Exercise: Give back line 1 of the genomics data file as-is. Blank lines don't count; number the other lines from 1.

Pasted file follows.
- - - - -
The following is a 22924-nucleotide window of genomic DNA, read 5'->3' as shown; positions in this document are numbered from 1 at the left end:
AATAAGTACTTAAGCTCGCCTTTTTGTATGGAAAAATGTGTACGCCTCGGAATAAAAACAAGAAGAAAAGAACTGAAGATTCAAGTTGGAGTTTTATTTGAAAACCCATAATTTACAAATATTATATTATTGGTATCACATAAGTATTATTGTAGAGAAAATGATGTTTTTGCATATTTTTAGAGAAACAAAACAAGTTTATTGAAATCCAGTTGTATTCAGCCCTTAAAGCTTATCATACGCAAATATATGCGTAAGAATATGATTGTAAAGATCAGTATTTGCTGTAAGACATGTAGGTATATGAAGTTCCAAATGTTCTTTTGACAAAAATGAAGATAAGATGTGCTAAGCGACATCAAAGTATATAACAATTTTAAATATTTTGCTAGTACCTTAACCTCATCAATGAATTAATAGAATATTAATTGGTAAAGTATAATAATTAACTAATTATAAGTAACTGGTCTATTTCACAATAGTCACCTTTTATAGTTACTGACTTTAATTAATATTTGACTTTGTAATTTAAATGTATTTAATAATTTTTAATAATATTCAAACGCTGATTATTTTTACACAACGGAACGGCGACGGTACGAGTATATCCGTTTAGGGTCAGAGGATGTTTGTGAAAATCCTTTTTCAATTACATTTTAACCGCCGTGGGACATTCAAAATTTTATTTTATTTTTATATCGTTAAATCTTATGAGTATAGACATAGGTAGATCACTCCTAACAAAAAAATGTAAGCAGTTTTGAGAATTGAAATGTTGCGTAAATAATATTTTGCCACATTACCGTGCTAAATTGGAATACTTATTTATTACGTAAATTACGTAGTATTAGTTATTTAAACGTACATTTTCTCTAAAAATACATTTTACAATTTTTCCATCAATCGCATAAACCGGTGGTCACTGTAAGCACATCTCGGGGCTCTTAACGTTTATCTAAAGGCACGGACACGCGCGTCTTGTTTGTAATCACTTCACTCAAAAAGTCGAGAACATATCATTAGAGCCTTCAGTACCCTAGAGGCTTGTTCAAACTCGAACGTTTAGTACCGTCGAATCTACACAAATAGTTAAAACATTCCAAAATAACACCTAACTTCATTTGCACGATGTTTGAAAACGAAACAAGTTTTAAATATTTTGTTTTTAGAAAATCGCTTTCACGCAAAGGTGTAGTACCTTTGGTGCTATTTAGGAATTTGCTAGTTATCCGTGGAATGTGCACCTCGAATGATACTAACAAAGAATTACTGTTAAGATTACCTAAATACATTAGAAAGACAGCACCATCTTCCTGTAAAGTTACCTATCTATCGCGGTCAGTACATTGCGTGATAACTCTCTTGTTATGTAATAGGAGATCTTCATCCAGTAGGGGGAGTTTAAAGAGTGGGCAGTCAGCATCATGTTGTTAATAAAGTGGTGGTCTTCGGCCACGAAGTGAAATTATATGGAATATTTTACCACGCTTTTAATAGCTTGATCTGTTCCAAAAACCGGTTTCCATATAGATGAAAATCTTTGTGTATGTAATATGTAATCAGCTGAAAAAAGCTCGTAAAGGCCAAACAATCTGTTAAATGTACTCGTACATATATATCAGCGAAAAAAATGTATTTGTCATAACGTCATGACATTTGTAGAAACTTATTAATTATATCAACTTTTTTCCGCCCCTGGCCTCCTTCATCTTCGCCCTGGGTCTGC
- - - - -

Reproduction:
The following is a 22924-nucleotide window of genomic DNA, read 5'->3' as shown; positions in this document are numbered from 1 at the left end: